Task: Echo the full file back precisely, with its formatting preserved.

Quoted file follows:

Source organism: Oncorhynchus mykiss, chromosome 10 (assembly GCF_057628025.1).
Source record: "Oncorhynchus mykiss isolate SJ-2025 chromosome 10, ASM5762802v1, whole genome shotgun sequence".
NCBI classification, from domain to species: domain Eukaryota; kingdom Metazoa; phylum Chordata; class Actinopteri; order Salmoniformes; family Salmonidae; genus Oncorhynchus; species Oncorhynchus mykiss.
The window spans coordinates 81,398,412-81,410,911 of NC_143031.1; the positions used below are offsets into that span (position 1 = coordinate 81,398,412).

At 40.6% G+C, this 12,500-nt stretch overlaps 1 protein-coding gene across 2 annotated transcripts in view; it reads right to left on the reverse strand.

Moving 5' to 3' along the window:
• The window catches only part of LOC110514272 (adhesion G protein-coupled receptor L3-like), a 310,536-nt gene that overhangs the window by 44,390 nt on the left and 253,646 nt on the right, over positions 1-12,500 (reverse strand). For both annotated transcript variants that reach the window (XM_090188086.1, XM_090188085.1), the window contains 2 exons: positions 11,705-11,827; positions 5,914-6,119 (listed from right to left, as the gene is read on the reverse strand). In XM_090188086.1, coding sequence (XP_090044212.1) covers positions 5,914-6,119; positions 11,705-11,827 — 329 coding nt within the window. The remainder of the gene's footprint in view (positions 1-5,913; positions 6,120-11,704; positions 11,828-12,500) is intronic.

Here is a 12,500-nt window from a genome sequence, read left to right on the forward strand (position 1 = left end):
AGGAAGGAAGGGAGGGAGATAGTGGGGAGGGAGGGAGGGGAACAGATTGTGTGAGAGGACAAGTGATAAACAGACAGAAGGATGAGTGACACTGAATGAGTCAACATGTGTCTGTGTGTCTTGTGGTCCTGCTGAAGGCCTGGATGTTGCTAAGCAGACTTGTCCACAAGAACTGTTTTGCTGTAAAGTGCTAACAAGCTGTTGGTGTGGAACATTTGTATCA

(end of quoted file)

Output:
Source organism: Oncorhynchus mykiss, chromosome 10 (assembly GCF_057628025.1).
Source record: "Oncorhynchus mykiss isolate SJ-2025 chromosome 10, ASM5762802v1, whole genome shotgun sequence".
NCBI classification, from domain to species: domain Eukaryota; kingdom Metazoa; phylum Chordata; class Actinopteri; order Salmoniformes; family Salmonidae; genus Oncorhynchus; species Oncorhynchus mykiss.
The window spans coordinates 81,398,412-81,410,911 of NC_143031.1; the positions used below are offsets into that span (position 1 = coordinate 81,398,412).

At 40.6% G+C, this 12,500-nt stretch overlaps 1 protein-coding gene across 2 annotated transcripts in view; it reads right to left on the reverse strand.

Moving 5' to 3' along the window:
• The window catches only part of LOC110514272 (adhesion G protein-coupled receptor L3-like), a 310,536-nt gene that overhangs the window by 44,390 nt on the left and 253,646 nt on the right, over positions 1-12,500 (reverse strand). For both annotated transcript variants that reach the window (XM_090188086.1, XM_090188085.1), the window contains 2 exons: positions 11,705-11,827; positions 5,914-6,119 (listed from right to left, as the gene is read on the reverse strand). In XM_090188086.1, coding sequence (XP_090044212.1) covers positions 5,914-6,119; positions 11,705-11,827 — 329 coding nt within the window. The remainder of the gene's footprint in view (positions 1-5,913; positions 6,120-11,704; positions 11,828-12,500) is intronic.

Here is a 12,500-nt window from a genome sequence, read left to right on the forward strand (position 1 = left end):
AGGAAGGAAGGGAGGGAGATAGTGGGGAGGGAGGGAGGGGAACAGATTGTGTGAGAGGACAAGTGATAAACAGACAGAAGGATGAGTGACACTGAATGAGTCAACATGTGTCTGTGTGTCTTGTGGTCCTGCTGAAGGCCTGGATGTTGCTAAGCAGACTTGTCCACAAGAACTGTTTTGCTGTAAAGTGCTAACAAGCTGTTGGTGTGGAACATTTGTATCA